The liquids used in the fracking process are virtually all water and sand mixtures – as much as 99.5% according to published reports. The Geological Society of America explains that the small amount of chemicals are used to thicken the water into a gel that is more effective at opening fractures, reduce friction, prevent corrosion of equipment, control pH, and kill bacteria. "Proppants" – usually aluminum or ceramic beads – are also added to "prop opened" the fractures once the fluids are removed so the oil and gas can escape. Until recently, energy companies have guarded their formulas as proprietary secrets, but public pressure and new regulation are causing them to make public their ingredients.
That ground water can be and has been contaminated is a given, and in many cases, fingers have been pointed at the energy industry and specifically at fracking technology. But, as EPA Administrator Jackson admitted, in spite of scores of investigations, there is no scientific evidence linking any ground water contamination to fracking. But, that doesn't stop some in the Obama Administration from pushing their agenda forward to satisfy a core constituency.
In west-central Wyoming, the small town of Pavillion has complained about water quality and possible contamination for years. In fact, the U.S. Geological Survey detected organic chemicals in Pavillion's well water 50 years ago, long before any fracking was done in the area. But, when somebody suggested the water quality problems might be linked to the gas wells the EPA jumped in and started a study three years ago.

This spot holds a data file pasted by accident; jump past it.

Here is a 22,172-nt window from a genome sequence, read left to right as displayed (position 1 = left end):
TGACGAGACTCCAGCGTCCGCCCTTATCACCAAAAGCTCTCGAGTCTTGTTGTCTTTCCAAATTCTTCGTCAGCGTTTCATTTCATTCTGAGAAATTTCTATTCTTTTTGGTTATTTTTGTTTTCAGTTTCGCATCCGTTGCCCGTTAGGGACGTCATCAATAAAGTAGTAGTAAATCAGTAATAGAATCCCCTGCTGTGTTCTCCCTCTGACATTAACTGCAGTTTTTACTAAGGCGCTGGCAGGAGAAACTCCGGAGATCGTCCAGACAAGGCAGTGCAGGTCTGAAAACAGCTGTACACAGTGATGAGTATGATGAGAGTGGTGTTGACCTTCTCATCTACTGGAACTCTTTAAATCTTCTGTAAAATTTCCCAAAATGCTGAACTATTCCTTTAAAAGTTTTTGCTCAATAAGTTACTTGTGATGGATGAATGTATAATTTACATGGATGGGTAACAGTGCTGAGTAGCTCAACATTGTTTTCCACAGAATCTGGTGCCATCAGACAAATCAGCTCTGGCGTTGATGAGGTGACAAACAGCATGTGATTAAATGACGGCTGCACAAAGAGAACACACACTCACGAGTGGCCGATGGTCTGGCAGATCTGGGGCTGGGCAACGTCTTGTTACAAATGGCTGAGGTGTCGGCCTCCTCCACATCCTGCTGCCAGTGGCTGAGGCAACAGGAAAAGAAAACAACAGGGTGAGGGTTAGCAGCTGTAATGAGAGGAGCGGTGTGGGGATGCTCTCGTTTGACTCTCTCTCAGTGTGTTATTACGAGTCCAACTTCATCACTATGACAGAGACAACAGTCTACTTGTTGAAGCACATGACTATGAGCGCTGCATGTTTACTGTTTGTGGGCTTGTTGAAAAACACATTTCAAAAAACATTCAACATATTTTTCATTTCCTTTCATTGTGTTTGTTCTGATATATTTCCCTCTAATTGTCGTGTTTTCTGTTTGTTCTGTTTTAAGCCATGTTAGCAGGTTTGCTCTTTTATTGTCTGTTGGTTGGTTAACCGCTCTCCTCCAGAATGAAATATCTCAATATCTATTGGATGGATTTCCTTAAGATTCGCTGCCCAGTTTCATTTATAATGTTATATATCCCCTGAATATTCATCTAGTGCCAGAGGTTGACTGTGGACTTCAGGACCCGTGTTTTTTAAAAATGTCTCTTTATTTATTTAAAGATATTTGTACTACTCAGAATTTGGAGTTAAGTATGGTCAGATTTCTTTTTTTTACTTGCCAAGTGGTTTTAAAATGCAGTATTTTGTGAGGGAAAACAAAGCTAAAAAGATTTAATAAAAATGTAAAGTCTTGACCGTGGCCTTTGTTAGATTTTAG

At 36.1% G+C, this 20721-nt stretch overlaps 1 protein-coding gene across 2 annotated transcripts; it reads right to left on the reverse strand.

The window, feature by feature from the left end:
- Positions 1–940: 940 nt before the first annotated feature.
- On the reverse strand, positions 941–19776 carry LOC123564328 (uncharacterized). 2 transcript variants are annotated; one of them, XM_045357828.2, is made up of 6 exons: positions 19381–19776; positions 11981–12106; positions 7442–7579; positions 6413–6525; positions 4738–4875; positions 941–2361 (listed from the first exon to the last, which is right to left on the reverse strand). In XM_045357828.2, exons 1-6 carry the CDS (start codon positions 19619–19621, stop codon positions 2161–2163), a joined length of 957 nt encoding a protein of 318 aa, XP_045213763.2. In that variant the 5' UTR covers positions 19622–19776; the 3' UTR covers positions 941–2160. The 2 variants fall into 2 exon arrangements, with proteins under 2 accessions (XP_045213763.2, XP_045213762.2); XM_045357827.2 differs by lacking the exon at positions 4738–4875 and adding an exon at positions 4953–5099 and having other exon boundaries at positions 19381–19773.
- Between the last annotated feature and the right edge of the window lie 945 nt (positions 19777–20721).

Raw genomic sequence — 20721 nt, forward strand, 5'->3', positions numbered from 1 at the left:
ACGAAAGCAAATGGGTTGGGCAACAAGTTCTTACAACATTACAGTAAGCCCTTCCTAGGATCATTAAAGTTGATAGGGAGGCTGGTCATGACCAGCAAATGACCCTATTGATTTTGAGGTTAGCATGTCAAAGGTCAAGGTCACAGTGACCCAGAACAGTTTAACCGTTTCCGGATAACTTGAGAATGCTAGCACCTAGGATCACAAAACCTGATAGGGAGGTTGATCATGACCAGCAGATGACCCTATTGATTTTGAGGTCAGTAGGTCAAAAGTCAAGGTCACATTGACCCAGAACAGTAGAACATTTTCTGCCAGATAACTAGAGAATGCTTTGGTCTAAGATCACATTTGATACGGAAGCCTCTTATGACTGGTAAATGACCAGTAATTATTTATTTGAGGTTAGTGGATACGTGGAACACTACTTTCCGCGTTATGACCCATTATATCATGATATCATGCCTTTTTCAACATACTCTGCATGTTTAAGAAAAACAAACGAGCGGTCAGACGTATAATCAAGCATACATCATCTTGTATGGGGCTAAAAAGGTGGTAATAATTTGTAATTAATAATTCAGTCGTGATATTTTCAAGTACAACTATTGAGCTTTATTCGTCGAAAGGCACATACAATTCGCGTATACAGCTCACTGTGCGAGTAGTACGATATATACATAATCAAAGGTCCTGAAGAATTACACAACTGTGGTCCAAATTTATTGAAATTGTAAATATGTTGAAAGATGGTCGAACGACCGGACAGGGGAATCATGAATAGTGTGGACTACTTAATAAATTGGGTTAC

On December 8, 2011 the EPA published a "draft report" of findings suggesting that there may be a connection to Pavillion's water problems and fracking. Why the agency chose to publish a report that had not been subjected to independent peer review or even by state officials in Wyoming is a question that answers itself. "The agency is dominated by anticarbon true believers, and the Obama Administration has waged a campaign to raise the price and limit the production of fossil fuels," opined the Wall Street Journal. Environmentalists and many in the media rejoiced – and the movement got the headlines they longed for:
EPA Lowers the Boom on Fracking in Wyoming
EPA Finds Hydrofracking Chemicals Contaminate Drinking Water
Gas-Fracking Chemicals Detected in Wyoming Aquifer, EPA Says
EPA says 'fracking' probably contaminated well water in Wyoming